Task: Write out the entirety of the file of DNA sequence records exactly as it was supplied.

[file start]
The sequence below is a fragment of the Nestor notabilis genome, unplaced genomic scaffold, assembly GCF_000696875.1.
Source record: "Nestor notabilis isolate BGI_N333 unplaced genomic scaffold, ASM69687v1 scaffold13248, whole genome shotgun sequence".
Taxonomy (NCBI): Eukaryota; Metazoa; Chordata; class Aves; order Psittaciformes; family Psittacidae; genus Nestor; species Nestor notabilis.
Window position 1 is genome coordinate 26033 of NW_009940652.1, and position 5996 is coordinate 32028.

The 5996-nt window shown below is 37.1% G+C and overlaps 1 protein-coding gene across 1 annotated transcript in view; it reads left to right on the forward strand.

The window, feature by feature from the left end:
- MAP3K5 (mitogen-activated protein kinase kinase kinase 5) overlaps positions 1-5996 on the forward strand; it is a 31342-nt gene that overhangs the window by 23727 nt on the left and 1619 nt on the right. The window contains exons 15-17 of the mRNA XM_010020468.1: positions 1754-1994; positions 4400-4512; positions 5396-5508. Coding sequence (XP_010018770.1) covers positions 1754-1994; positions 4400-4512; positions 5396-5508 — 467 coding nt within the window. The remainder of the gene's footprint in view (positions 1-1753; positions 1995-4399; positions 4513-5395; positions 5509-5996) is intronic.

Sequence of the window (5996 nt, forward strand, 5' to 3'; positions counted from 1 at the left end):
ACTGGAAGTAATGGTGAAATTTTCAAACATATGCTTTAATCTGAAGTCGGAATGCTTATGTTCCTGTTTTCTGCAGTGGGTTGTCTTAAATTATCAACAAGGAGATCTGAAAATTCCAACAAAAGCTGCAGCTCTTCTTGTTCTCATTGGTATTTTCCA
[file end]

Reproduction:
The sequence below is a fragment of the Nestor notabilis genome, unplaced genomic scaffold, assembly GCF_000696875.1.
Source record: "Nestor notabilis isolate BGI_N333 unplaced genomic scaffold, ASM69687v1 scaffold13248, whole genome shotgun sequence".
Taxonomy (NCBI): Eukaryota; Metazoa; Chordata; class Aves; order Psittaciformes; family Psittacidae; genus Nestor; species Nestor notabilis.
Window position 1 is genome coordinate 26033 of NW_009940652.1, and position 5996 is coordinate 32028.

The 5996-nt window shown below is 37.1% G+C and overlaps 1 protein-coding gene across 1 annotated transcript in view; it reads left to right on the forward strand.

The window, feature by feature from the left end:
- MAP3K5 (mitogen-activated protein kinase kinase kinase 5) overlaps positions 1-5996 on the forward strand; it is a 31342-nt gene that overhangs the window by 23727 nt on the left and 1619 nt on the right. The window contains exons 15-17 of the mRNA XM_010020468.1: positions 1754-1994; positions 4400-4512; positions 5396-5508. Coding sequence (XP_010018770.1) covers positions 1754-1994; positions 4400-4512; positions 5396-5508 — 467 coding nt within the window. The remainder of the gene's footprint in view (positions 1-1753; positions 1995-4399; positions 4513-5395; positions 5509-5996) is intronic.

Sequence of the window (5996 nt, forward strand, 5' to 3'; positions counted from 1 at the left end):
ACTGGAAGTAATGGTGAAATTTTCAAACATATGCTTTAATCTGAAGTCGGAATGCTTATGTTCCTGTTTTCTGCAGTGGGTTGTCTTAAATTATCAACAAGGAGATCTGAAAATTCCAACAAAAGCTGCAGCTCTTCTTGTTCTCATTGGTATTTTCCA